So now I move on to a ten foot section towards the rear of the roof which includes where the solar panel has lain.  The magnetic feet of my fancy titling panel frame are the main culprits here.  Ordinary magnets rust like crazy and attack the roof at the same time.  A lesson learned!

This is the point where I should show you a photo of the damage, but stupidly I forgot to take one.  Sorry folks I’ll do that next time when I attack similar damage under the feet of the roof box.  By the way, another big lesson is revealing itself here.  The best way to keep your roof in good nick is not to store anything on it!

So, to the process.  This is where the patience comes in.  Even if you are repairing and repainting a tiny area, you need several days to do it, because of paint drying times.  Yes you can claim to be working whilst spending twenty three hours a day watching paint dry. That means at least four consecutive days with suitable weather, no rain (especially in the mornings), not too hot, not too cold, not too windy, not too dusty.  Flippin’ ‘eck!  Does that exist? Well last weekend it looked promising so I had a go.

If you already know how to suck eggs, you can either stop here or read on and tell me what I’m doing wrongSmile

Day one. Sand off the rusty patches, feathering them out as best you can so as to help with a smooth finish later. Your patches will now be twice the size of the original damaged area. I used a nice little palm sander, only thirteen quid from Wickes, and ideal for this job. While you’re at it lightly sand over the whole area to be repainted, I expect you’ll find little nicks in the paint here and there.  Treat them just the same as the bigger patches.The sanding also helps get rid of any accumulated grime etc. on the “sound” paint. Wash it all off with clean water and over the exposed metal patches  brush a coat of Fertan rust converter, which is easy to apply and is happy in the wet.  Total time taken, about a couple minutes per patch.  No more than an hour for the whole day’s work.

Day two.  Areas of rust converted by the Fertan will have turned black. Wash off them off, lightly sand the patches again and when the roof has dried, mix up some filler.  I used Isopon which sets really fast so you have to mix smallish bits at a time. Smooth the filler over the pitted area and beyond the edges of the exposed area.  Each patch will now be three times the area of the original damage!  You can sand the Isopon after only an hour drying out.  It sands very easily.  You should end up with a smooth surface right across the patch, extending it still further to blend in with the roof surface.  Sand harder at the edges to feather out. At this point I brought out the little hand held Dyson and sucked up what dust I could before washing the whole area off again. If the weather is right, the roof dries in minutes. (If it steams, stop right there, it’s too hot to paint). When dry, brush on some good metal primer, again extending beyond the prepared patch and feathering out as best you can. That’s all you can do today, most paints need sixteen hours between coats. Again only about an hours work.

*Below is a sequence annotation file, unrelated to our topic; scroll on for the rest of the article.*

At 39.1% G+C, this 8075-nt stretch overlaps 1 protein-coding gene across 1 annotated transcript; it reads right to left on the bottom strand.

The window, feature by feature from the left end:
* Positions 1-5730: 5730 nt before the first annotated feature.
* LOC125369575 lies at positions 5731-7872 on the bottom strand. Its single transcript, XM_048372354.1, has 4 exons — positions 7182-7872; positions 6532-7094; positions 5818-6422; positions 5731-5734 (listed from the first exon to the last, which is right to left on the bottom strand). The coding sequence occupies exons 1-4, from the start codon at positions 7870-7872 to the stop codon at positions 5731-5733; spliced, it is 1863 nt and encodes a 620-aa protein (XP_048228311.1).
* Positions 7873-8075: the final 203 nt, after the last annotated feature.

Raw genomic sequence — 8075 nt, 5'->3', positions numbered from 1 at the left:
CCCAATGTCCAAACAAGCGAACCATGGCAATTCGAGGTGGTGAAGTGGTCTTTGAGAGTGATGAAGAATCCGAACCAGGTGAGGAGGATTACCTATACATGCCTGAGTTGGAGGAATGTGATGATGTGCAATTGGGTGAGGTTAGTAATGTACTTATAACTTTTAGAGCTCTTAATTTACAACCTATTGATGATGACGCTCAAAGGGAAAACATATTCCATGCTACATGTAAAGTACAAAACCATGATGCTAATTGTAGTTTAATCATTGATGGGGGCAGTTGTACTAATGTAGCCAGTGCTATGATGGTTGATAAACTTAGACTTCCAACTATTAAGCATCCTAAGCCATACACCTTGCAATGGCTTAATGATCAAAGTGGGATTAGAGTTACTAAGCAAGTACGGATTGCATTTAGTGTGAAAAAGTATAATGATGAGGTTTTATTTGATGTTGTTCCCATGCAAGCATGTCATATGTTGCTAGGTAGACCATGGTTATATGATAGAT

Day three.  This depends a bit on how many days you can spare in total.  Another coat of primer would be good.  I didn’t have that much time, so after sanding down and washing yet again, it was on with a coat of some high build undercoat.  By now the patches over smallish areas of damage seem enormous.  Here I do have a couple of photos.

roof1 (1 of 1)

roof2 (1 of 1)

Some of those smaller patches cover an area where the damage was only a few millimetres across.  Yet again, less than an hours work today.

Day four. Another undercoat would be a very good idea, but I didn’t have any days leftNow you might say just leave it for another time then, but undercoats and primers are pretty porous and it’s not a great idea to leave them exposed to the weather for long for the damp will get in. So I pressed on. Out comes the old sander again – last chance to get a smooth surface before the top coats. Feathering out still further.  It can seem a bit daft slapping on all that paint then sanding half it it back off, but that’s what you have to do.  Then, a final light sanding over the whole area to get it clean and smooth, a quick vacuum if you have one, and a good rinse with clean water.  When that is dry, a final wash with a white spirit soaked rag to remove any grease and you’re ready for the top coat. Getting it all really clean is vital. Work so far today, about an half hour. 

Now the first top coat of, in my case, raddle paint.  Four inch brush, well stirred paint and work as fast as you can to keep a wet edge, working the paint in then quickly laying off the paint side to side right across the roof. I was cursing the met office because half way down we got a short light shower of rain. I stopped and waited for an hour.  It dried off and looked ok.  Better to start off against a touch dry edge than a half dry sticky one.  That ten foot section took about twenty minutes. Here and there the paint “grinned” a bit (showed through). Ignore that and keep going, never go back over sticky paint, the second coat will sort out all that.